Stocks appear ready to head higher at the start of trading Wednesday, as oil prices ease back from two-year highs.
Crude oil is hovering around $105 a barrel after briefly nearing $107 earlier in the week.
The conflict in Libya has raised concerns about a drop in oil production, causing a surge in crude prices.
The recent run-up in oil has weighed on stock prices.
Stocks snapped a two-day losing streak Tuesday as oil prices slipped. Kuwait's oil minister said that OPEC members are discussing raising oil output.
Later Wednesday morning, the Commerce Department will release its monthly report on wholesale inventories.
The consensus among private economists is that businesses added to their stockpiles in January, reflecting optimism that demand for their products will continue growing.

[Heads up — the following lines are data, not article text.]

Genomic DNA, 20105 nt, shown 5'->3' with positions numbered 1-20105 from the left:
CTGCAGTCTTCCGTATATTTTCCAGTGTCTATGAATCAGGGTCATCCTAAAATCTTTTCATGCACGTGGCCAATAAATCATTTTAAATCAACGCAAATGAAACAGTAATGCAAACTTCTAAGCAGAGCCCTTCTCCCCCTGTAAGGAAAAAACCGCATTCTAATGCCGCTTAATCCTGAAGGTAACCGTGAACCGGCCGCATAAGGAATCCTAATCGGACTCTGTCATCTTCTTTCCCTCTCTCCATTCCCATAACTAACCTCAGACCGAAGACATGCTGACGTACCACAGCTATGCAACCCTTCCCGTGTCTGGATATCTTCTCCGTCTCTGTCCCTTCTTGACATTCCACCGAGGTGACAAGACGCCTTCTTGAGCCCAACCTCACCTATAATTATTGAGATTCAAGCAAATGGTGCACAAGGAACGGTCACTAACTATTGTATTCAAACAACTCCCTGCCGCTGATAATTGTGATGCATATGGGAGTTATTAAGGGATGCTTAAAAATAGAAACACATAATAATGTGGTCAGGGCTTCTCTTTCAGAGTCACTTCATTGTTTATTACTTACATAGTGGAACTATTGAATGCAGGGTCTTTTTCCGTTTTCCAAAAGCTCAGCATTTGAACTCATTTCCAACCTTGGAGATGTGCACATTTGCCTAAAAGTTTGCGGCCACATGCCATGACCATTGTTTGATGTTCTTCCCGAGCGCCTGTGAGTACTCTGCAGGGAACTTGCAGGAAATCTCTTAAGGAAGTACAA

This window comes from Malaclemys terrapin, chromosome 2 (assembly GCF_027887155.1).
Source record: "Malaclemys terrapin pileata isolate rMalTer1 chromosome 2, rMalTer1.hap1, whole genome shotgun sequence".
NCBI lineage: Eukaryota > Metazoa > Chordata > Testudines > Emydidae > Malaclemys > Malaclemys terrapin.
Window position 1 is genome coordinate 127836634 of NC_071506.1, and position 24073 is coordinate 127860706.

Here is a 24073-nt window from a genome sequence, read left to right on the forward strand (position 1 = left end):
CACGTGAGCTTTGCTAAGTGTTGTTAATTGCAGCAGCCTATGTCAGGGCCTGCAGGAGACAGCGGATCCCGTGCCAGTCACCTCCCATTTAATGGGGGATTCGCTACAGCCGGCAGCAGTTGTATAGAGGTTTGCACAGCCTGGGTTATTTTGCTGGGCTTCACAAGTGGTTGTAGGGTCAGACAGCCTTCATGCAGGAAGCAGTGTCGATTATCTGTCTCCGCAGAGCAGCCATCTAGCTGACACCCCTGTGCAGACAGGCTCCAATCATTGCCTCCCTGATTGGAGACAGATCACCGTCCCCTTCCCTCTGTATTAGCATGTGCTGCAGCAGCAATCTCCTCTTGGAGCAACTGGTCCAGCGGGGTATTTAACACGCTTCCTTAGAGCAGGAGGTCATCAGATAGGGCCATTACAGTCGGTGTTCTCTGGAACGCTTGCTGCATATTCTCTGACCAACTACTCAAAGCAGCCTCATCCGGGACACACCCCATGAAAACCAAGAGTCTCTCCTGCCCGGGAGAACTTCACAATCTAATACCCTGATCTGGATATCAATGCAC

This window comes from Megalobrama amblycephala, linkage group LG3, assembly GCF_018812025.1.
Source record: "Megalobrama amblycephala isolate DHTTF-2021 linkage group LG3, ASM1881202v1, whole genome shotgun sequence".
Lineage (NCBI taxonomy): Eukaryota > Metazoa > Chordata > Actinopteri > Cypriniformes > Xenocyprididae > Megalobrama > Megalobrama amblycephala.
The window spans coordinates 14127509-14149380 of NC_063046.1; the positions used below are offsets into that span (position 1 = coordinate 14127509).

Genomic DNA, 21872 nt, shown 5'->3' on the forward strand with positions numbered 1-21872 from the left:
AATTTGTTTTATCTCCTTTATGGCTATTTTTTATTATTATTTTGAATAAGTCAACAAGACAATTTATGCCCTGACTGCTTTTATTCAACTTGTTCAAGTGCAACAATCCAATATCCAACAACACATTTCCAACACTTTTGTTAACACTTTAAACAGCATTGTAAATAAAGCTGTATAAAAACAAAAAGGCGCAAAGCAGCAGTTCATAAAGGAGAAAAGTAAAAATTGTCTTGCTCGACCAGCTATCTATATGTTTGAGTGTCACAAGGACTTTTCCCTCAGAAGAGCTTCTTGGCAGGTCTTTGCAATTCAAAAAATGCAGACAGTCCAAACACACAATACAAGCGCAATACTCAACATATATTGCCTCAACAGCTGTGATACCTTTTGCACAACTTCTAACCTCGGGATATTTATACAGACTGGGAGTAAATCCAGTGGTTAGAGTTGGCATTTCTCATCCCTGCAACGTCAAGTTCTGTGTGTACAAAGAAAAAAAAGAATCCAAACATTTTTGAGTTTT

Wednesday also marks the two-year anniversary of the most recent stock market rally.
Stocks bottomed out at 12-year lows on March 9, 2009, after the start of the financial crisis.
The Standard & Poor's 500 index has nearly doubled since then.
Ahead of the opening bell, Dow Jones industrial average futures are up 25, or 0.2 percent, at 12,224. Standard & Poor's 500 index futures are up 2, or 0.2 percent, at 1,322. Nasdaq 100 futures are up 3, or 0.1 percent, at 2,337.
H&R Block Inc., the country's largest tax preparation company, will report quarterly results after the market closes on Wednesday.
The company has already said it expects to post a decline in profit and revenue because of slow start to the tax filing season.
Banks led the market higher Tuesday after Bank of America's chief executive Brian Moynihan told an investor's meeting that the bank may earn more money over the next two years as its business stabilizes.
Moynihan said he was intent on rewarding the bank's shareholders, raising expectations that banks would boost their dividend payments.